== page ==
Kélina Gotman

masks and of African philosophy, Souleymane Bachir Diagne in African Art and Philosophy: Senghor, Bergson and the Idea of Negritude suggested a rhythmic manner of reading which aligned itself with a version of Négritude not concerned with essentialism, but with dialogue, ‘co-naissance’, mixture, intermingling. 4 This, I saw, reading

in Foucault’s theatres
Fanon’s response to Sartre
Robert Bernasconi

100 Frantz Fanon’s Black Skin, White Masks 5 The European knows and does not know: Fanon’s response to Sartre ROBERT BERNASCONI Jean-Paul Sartre’s ‘Orphée noir’, his introduction to Leopold Sédar Senghor’s Anthologie de la nouvelle poésie nègre et malgache de langue française, explicitly raises the question of how Whites should respond to the poems included there (Sartre 1948: ix; Sartre 2001: 115). He concedes that a white man can hardly speak suitably of Negritude (Sartre 1948: xxix; Sartre 2001: 129), and yet he offers to explain to Whites what Blacks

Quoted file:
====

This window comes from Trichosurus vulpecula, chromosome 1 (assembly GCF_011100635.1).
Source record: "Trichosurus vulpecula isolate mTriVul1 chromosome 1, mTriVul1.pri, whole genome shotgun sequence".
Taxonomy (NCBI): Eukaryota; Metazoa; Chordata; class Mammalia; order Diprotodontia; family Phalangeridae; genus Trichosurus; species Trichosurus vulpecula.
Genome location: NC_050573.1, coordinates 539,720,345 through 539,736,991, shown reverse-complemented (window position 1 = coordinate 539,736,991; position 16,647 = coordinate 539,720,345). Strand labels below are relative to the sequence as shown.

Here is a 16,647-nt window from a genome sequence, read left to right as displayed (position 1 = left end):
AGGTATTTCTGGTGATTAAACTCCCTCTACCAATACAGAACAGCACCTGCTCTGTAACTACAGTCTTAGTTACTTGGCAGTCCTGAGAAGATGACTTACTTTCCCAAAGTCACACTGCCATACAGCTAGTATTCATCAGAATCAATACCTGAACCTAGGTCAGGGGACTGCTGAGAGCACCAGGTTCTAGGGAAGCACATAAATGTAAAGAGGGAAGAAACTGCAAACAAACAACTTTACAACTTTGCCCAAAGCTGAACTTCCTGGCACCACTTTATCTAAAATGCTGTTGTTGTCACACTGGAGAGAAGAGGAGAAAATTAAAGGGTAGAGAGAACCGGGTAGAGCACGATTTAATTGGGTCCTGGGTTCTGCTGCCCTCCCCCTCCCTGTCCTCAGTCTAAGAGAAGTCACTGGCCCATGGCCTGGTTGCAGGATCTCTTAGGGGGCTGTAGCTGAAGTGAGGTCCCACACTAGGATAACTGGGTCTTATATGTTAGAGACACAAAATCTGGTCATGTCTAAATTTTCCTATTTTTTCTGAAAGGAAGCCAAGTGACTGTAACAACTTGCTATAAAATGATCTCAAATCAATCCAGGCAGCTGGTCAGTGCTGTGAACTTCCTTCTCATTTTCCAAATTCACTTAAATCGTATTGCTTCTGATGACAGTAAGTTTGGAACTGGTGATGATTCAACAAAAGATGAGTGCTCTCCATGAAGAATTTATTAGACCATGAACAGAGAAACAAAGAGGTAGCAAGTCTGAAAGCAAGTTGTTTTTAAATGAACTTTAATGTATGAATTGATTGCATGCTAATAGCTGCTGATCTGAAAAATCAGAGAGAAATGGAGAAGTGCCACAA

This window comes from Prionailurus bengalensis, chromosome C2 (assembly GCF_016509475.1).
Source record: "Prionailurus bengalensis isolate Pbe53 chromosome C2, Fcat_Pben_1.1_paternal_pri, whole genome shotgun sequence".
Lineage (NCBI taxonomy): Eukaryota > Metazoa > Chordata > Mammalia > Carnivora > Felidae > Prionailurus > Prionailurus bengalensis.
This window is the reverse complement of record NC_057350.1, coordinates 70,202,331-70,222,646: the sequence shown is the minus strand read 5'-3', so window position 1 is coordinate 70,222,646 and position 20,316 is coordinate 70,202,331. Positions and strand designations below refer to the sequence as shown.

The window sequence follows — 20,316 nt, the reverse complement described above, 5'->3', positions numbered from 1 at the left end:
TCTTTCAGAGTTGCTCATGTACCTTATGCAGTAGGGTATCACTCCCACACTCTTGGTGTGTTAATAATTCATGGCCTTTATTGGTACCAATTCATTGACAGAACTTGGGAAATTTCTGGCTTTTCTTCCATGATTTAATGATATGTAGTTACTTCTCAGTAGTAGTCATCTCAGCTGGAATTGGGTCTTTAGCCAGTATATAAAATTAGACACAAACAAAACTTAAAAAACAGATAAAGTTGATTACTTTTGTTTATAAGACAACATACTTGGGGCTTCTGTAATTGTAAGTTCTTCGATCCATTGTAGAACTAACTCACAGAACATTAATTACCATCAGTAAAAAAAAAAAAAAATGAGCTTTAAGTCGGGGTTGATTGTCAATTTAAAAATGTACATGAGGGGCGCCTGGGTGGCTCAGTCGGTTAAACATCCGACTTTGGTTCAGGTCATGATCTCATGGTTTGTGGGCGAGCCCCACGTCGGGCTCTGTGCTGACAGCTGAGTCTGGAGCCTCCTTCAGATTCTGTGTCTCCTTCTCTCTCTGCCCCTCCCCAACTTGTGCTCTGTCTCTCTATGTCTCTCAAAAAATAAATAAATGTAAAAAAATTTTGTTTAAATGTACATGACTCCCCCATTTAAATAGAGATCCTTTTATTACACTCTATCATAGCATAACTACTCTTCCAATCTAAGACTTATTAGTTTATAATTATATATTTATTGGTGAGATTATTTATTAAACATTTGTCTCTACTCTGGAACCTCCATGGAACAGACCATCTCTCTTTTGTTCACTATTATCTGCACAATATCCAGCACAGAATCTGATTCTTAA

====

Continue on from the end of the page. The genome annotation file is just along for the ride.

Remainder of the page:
in Frantz Fanon’s 'Black Skin, White Masks
Azzedine Haddour

’s existential phenomenology and his views on negritude. Second, it goes on to engage with Fanon’s critique of Sartre’s pronouncement on negritude as the most revolutionary poetry in the twentieth century. The aim of this chapter is to underscore the significance of Sartre in Fanon’s work, providing a context in which to interpret the latter’s psychoanalysis, universal humanism and political praxis. My task is to establish that his humanism and politics are predicated on Sartreanism. In Black 34 Fanon, postcolonialism and the ethics of difference Skin, White Masks, his

in Frantz Fanon, postcolonialism and the ethics of difference